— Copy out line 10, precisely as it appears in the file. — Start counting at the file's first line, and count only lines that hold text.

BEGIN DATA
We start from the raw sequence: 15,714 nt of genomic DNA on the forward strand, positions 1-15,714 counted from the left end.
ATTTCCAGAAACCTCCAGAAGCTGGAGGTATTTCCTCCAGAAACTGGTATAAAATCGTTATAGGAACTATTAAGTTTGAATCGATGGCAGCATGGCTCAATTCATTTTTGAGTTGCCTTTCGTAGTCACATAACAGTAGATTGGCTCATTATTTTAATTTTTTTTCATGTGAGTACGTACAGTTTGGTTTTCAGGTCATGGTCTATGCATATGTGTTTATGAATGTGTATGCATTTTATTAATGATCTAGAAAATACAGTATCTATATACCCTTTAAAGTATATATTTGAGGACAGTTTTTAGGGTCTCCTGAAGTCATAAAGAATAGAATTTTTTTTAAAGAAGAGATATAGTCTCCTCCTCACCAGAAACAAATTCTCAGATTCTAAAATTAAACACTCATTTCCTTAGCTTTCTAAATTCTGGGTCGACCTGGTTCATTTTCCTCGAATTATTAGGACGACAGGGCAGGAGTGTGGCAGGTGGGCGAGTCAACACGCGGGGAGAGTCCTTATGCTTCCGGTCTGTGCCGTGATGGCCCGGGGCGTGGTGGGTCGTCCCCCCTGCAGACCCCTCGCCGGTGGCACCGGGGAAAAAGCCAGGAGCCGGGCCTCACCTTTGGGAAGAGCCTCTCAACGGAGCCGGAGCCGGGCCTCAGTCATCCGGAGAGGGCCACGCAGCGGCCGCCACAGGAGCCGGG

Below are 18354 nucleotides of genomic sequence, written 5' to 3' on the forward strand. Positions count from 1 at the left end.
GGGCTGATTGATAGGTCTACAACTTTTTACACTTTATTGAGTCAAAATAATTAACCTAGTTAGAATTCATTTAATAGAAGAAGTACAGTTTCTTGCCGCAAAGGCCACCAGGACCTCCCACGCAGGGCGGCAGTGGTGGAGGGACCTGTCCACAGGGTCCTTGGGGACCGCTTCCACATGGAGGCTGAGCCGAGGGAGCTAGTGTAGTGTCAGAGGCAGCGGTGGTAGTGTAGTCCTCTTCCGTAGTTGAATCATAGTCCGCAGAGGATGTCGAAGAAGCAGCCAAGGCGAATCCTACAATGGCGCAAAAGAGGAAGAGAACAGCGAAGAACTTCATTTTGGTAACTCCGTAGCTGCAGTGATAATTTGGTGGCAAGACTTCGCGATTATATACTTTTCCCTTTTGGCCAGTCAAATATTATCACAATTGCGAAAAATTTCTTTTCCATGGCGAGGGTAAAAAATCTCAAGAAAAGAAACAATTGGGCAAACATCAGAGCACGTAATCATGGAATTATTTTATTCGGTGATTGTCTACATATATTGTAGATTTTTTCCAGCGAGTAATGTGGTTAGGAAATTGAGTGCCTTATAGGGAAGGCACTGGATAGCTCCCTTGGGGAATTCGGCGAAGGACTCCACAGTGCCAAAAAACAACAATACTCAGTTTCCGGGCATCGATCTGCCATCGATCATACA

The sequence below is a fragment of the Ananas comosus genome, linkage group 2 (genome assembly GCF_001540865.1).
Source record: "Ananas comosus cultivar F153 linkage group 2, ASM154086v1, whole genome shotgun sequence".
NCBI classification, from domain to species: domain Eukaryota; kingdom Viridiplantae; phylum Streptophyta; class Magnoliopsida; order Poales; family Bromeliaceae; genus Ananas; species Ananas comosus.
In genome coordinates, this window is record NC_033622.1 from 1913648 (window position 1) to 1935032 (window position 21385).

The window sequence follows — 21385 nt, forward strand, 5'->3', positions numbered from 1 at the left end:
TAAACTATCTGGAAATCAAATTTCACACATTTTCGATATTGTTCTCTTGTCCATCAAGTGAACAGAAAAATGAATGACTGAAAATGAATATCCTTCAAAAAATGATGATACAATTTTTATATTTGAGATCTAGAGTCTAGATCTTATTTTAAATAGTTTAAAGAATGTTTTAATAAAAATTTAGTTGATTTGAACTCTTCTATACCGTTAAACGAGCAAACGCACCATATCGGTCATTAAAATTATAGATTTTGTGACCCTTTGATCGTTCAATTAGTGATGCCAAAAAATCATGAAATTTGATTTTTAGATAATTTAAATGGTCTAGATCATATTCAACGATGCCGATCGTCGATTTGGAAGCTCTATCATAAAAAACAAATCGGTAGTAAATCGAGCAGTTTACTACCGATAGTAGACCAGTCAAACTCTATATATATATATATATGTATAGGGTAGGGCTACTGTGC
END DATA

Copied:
TAAACTATCTGGAAATCAAATTTCACACATTTTCGATATTGTTCTCTTGTCCATCAAGTGAACAGAAAAATGAATGACTGAAAATGAATATCCTTCAAAAAATGATGATACAATTTTTATATTTGAGATCTAGAGTCTAGATCTTATTTTAAATAGTTTAAAGAATGTTTTAATAAAAATTTAGTTGATTTGAACTCTTCTATACCGTTAAACGAGCAAACGCACCATATCGGTCATTAAAATTATAGATTTTGTGACCCTTTGATCGTTCAATTAGTGATGCCAAAAAATCATGAAATTTGATTTTTAGATAATTTAAATGGTCTAGATCATATTCAACGATGCCGATCGTCGATTTGGAAGCTCTATCATAAAAAACAAATCGGTAGTAAATCGAGCAGTTTACTACCGATAGTAGACCAGTCAAACTCTATATATATATATATATGTATAGGGTAGGGCTACTGTGC